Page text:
Financing Policy: briefing

Social Development

07 November 2001
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Meeting report


7 November 2001

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Chairperson: Mr E Saloojee

The MINMEC Task Team presented the review on Financing Policy of the Department of Social Development.
The review discussed improving infrastructure and the location of service centres and service points while focusing on rural areas and informal settlements. The report further recommended that service centres should be equipped and facilities for target groups in rural areas and under-serviced urban areas be upgraded or established.

The report stated that monitoring and evaluation should be an integral part of programmes. The implementation plan discussed the setting up of institutional arrangements and provision for procedure manuals for officials, NGOs and Community Based Organisations.

Briefing by Ms Angela Bester, Director- General of Department of Social Development
Ms Bester said commended the Committee on their efforts on financing policy. Government took the view that finance policy was a very important strategic policy decision which called for careful review of the current systems and planning. A MINMEC committee was set up to review Financing Policy in February 2001. The review was motivated by concerns raised by internal and external stakeholders, including the portfolio committee, regarding the lack of a clear coherent finance policy. The other motivating factor, she noted, was MINMEC’s observations about the protracted process of implementation and confusion with regard to finance policy.

Ms Bester informed the Committee that the MINMEC’s Task Team comprised of MECS of the Free State (the convenor), Northern Province, Mpumalanga and the Eastern Cape.

The aim of the Task Team was to identify problems with content and implementation of Financing Policy. The review process was mandated to review documents and reports of evaluative nature and review progress reports from the provinces to the National Transformation Management Team.

The MINMEC team made the directive that pending its report, all activities relating to implementation should cease immediately. The team submitted its report in May 2001.

Findings of Review: Content Issues
The Task Team reported in their findings the vision of the Financing Policy fragments services into children, youth, women and older persons.The framework for developing welfare services is based on the framework for Transformation of Child & Youth Care System that is inappropriate as the latter derives from the youth conflict with the law.

The Team noted that the policy shift to integrated service delivery is contradicted by age specialisation and that categorisation of financing options is not clear due to overlaps, too many meaning similar things such as grant financing and project financing.

Findings of Review: Operational
The Team reported that transformation Management teams at national and provincial levels were running processes independent of HODs. It was also reported that membership of task teams was based on personal allegiances rather than suitability for the task.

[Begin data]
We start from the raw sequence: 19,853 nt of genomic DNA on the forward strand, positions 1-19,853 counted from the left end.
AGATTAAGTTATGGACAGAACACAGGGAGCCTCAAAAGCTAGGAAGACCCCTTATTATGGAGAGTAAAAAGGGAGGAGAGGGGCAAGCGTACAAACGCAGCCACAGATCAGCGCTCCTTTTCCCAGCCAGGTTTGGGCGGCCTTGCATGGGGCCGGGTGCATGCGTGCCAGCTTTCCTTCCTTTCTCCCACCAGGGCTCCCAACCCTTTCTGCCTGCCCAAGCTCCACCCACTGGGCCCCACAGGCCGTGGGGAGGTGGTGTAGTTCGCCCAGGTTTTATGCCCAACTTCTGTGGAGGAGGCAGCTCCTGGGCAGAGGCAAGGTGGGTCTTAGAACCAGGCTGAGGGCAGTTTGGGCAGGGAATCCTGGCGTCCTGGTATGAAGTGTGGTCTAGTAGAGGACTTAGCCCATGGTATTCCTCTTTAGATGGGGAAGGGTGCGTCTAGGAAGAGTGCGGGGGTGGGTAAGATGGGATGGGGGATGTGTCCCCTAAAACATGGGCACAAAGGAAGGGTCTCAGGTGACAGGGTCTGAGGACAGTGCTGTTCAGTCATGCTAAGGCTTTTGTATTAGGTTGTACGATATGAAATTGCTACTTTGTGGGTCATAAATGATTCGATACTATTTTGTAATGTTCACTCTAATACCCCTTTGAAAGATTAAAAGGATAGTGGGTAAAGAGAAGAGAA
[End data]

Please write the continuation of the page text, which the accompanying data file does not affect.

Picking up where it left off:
Task teams are not intersectional hence perpetuating lack of integration and that lack of strategic leadership and vision to translate goals to action was evident.

The report noted a shifting of goal posts and the absence of clear deliverables linked to timeframes and that there was no clear and coherent system to manage implementation process. This, the report said led to several pilot projects being implemented without co-ordination and that monitoring was based on reports from provinces without verification on the ground.

Implementation was bogged down by complex administrative systems/tools suitable for traditional welfare organisations instead of emerging CBOs. There was complex management and implementation centred on funding and protecting traditional NGOs rather than needs and priorities of service delivery.

It was also noted that there was failure on the part of the national departments to ensure broad consultation on policy prior to implementation and that resource implications and costing were not dealt with adequately.

There was a lack of shared understanding about policy and commitment to strategic issues. This led to the subjectivity of transformation plans and hence a failure of Transformation Task Teams to report to MINMEC, the Minister, MECs Department Management and stakeholders.

The DG said that the report makes some specific recommendation and points to areas of action for improvement. She said that the Team noted that overall the policy has good intentions but that it lacks direction to advance implementation.

It was recommended that implementation of policy should be held in abeyance until a detailed review is done but that funding should be continued on current basis whilst preserving principles of policy.

The DG said that amongst other things the report’s key recommendations include a detailed review and revision in legislation/regulation to be developed to enforce policy and that costing of policy should consider financial implications for government and partners.

It is also recommended that basket of services should be done with the assistance of experts and that treasury should be sensitised to provide short-term injection of funds. Other recommendations in this area are that norms and standards be developed for service delivery and that proper linkages should be established between policy and other programmes.

The DG added that recommendation were made to the effect that temporary measures be taken to address access to service in rural areas. She said that areas of attention include support for the NGOs working in nodal points of ISRDS and that service delivery in poverty pockets should be prioritised.

Other temporary measures according to the report are that funds be redirected from administration to direct service delivery and that the National Development Agency gives support to CBOs and NGOs with development focus. It advocates for active guidance to traditional NGOs in transformation.